Expertise documents

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GLUTATHIONE AND ITS APPLICATION IN WINEMAKING

This edition of 'The Wine Expert' discusses how Glutathione -rich 'specific inactivated yeast' are natural winemaking tools.   OptiMUM White is a specific inactivated yeast rich in glutathione that was developed from a new optimized production process that enhances the reduced glutathione availability. OptiMUM White contains the highest level of true active and efficient form (reduced form) of GSH on the market. This product will have positive impact on color, wine thiols, wine esters and terpenes ; as well as an impact on the preservation of these aromatic compounds during aging.

WE3 V1 Australia

Balanced nutrition for a healthy alcoholic fermentation

Nitrogen is an essential nutrient for smooth alcoholic fermentation (AF). Numerous  studies have shown that nitrogen has a positive impact on the growth and fermentation activity of yeast (Bell et al. 1979, Ough and Lee 1981, Bezenger and Navarro 1987). Deficiencies in yeast-available nitrogen (YAN) in the must significantly increase the risk of sluggish or stuck fermentations because they can arrest protein synthesis in the yeast cells. We consider a must with an initial sugar level of about 200 g/L to be deficient when its YAN concentration is about 150 mg/L (Henschke and Jiranek 1993). A YAN deficiency in the must can also cause the yeast to increase the production of H2S (Henschke and Jiranek, 1991). This edition of the Winemaking update focuses on the impact of balanced nutrition on alcoholic fermentation.

Lallemand Winemaking Update #13 2010 - Balanced nutirtion

Specific Inactivated Yeast enriched in Glutathione

The utilization of specialty inactivated yeasts (SIY) in winemaking has gained popularity in recent years, and their uses are varied. For example, SIY can be used as protectors during yeast rehydration and as a nutrition tool during fermentation. As we understand more about the yeast cell constituents, the production process, the characterization of each yeast strain and their unique fractions, we can obtain very specialized inactivated yeasts to yield specific results under defined conditions. Such is the case for the inactivated yeasts that can trigger specific responses during fermentation due to their unique functionalities. This issue of the Winemaking update will focus on a new SIY designed for white and rosé wines.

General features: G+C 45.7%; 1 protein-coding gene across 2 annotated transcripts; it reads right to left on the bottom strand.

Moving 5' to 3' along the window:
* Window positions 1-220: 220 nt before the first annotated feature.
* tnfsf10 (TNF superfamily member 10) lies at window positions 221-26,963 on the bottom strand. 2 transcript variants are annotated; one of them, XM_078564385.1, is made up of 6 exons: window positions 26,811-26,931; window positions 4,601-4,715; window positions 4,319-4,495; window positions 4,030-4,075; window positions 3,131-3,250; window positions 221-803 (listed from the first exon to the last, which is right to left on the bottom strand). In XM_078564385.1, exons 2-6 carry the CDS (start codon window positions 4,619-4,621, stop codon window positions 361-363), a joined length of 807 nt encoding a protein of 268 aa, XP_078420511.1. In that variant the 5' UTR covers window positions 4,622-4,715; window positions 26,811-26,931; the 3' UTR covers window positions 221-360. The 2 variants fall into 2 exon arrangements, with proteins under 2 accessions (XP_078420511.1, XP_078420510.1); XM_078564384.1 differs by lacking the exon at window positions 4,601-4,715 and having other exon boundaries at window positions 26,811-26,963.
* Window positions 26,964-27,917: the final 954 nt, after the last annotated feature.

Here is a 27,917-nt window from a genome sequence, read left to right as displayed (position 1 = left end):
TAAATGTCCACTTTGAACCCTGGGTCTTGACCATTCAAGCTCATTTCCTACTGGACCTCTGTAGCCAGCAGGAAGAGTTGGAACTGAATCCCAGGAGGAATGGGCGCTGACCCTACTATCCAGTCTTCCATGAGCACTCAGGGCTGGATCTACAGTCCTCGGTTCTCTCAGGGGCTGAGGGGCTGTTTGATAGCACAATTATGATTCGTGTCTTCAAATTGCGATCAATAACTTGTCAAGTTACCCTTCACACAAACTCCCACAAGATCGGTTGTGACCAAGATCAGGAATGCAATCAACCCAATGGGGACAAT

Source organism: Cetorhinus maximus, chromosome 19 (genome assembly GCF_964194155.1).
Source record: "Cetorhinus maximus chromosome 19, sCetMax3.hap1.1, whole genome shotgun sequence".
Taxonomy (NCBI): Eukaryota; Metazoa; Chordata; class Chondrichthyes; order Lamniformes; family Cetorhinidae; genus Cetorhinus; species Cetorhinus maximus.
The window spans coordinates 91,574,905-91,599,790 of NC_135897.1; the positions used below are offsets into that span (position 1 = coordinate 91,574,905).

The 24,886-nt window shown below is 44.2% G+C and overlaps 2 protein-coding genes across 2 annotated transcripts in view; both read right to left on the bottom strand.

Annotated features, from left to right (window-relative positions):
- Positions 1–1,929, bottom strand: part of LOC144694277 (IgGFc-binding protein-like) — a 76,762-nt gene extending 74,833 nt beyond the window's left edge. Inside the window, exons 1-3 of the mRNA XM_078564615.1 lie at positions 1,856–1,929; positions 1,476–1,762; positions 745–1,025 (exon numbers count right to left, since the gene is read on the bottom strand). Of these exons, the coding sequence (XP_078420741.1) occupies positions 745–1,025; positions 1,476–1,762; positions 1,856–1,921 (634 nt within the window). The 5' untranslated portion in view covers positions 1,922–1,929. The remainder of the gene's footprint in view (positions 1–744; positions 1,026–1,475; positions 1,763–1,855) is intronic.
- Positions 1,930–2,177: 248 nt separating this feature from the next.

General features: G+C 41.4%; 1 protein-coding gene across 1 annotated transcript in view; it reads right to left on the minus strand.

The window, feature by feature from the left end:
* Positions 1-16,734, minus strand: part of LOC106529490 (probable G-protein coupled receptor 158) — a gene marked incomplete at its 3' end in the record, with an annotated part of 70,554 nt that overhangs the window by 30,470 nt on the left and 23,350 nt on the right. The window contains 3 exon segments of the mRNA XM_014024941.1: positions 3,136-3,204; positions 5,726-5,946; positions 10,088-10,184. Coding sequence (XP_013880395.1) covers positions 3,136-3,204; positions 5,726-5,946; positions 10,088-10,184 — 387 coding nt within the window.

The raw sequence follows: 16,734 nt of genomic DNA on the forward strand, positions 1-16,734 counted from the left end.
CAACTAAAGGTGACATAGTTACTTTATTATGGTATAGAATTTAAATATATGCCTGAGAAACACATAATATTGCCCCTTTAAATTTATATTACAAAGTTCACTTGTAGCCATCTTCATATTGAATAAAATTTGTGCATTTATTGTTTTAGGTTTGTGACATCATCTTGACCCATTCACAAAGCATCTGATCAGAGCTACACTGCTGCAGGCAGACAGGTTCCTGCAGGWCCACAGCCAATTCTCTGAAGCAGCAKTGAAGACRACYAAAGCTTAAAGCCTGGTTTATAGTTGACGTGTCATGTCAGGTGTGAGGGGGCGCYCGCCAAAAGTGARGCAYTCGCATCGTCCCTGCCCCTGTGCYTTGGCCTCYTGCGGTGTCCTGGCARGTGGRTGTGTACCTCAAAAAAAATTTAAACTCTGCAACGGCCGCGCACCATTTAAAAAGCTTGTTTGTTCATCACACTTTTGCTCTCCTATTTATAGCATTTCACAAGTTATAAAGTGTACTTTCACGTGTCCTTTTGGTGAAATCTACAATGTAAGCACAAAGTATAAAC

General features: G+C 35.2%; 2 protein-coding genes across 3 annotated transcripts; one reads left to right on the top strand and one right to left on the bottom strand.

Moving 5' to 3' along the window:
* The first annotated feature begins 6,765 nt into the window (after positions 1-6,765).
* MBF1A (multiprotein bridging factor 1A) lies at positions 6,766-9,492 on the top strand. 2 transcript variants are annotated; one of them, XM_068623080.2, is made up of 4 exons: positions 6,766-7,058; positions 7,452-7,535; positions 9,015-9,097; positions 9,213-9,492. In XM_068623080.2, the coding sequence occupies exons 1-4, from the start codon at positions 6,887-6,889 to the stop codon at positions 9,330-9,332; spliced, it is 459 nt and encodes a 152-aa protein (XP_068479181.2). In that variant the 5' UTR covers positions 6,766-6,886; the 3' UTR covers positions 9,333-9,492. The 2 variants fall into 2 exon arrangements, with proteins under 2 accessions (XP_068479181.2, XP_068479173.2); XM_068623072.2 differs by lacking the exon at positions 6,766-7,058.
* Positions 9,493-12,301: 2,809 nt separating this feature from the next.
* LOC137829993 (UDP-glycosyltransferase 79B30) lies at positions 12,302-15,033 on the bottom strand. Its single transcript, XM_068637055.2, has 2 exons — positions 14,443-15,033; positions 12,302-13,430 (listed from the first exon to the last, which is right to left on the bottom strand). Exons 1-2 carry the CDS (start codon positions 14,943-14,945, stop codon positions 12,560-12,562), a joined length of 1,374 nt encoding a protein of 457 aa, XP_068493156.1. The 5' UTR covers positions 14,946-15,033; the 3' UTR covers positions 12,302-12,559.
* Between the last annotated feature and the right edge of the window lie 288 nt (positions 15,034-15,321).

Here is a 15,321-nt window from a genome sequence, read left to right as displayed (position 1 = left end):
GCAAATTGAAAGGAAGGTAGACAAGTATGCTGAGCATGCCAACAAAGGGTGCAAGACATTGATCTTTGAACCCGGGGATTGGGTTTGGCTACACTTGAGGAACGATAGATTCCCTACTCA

Lallemand Winemaking Update #16 2011

Sculpting the aromatic profile of wine through diacetyl management

 In addition to carrying out the bio-deacidification of wine, malolactic (ML) bacteria influence aroma and flavour through various mechanisms, including the production of volatile grape- and yeast derived metabolites. In wine, one of those volatile compounds – diacetyl – has important stylistic implications. This diketone, also known as 2,3-butanedione, is associated with the “buttery” character of wine and is formed as an intermediate metabolite in the reductive decarboxylation of pyruvic acid to 2,3-butanediol.The formation and degradation of diacetyl is closely linked to the growth of such ML bacteria as Oenococcus oeni and the metabolism of sugar, malic acid and citric acid. Yeasts are also able to synthesize diacetyl during alcoholic fermentation (AF). However, most of this diacetyl is further metabolized to acetoin and 2,3-butanediol. This issue of Winemaking Update will review winemaking practices and the latest findings to help modulate diacetyl content in wine through malolactic fermentation (MLF).

Lallemand Winemaking Update #15 2012 - Diacetyl Management

Rosé Fermentation

In 2006, the world production of rosé wines was estimated at 21.5 million hL – 9% of the total world production of wine (Aigrain 2009). Production has been increasing for several years. In the United Kingdom, for example the main sellers are rosé wines from the United States – almost half of the total wines sold in supermarkets. From a technical point of view, the production of rosé wine involves particular considerations as rosé is mid-way between white wine (avoiding the extraction of phenolic compounds at the tannin level) and red wine (involving potential problems with colour extraction and structure). When short maceration times are used in the production of high quality rosé wines, the wines can be fragile and evolve rapidly. One of the most frequent developments is the appearance of premature lactic and creamy aromas that can override the fruity aromas in the nose and the refreshing sensation in retronasal perception. This issue of Winemaking Update focuses on some points to consider during fermentation - please click on the link to see the full articleWUP #2- 2012 Rosé Australie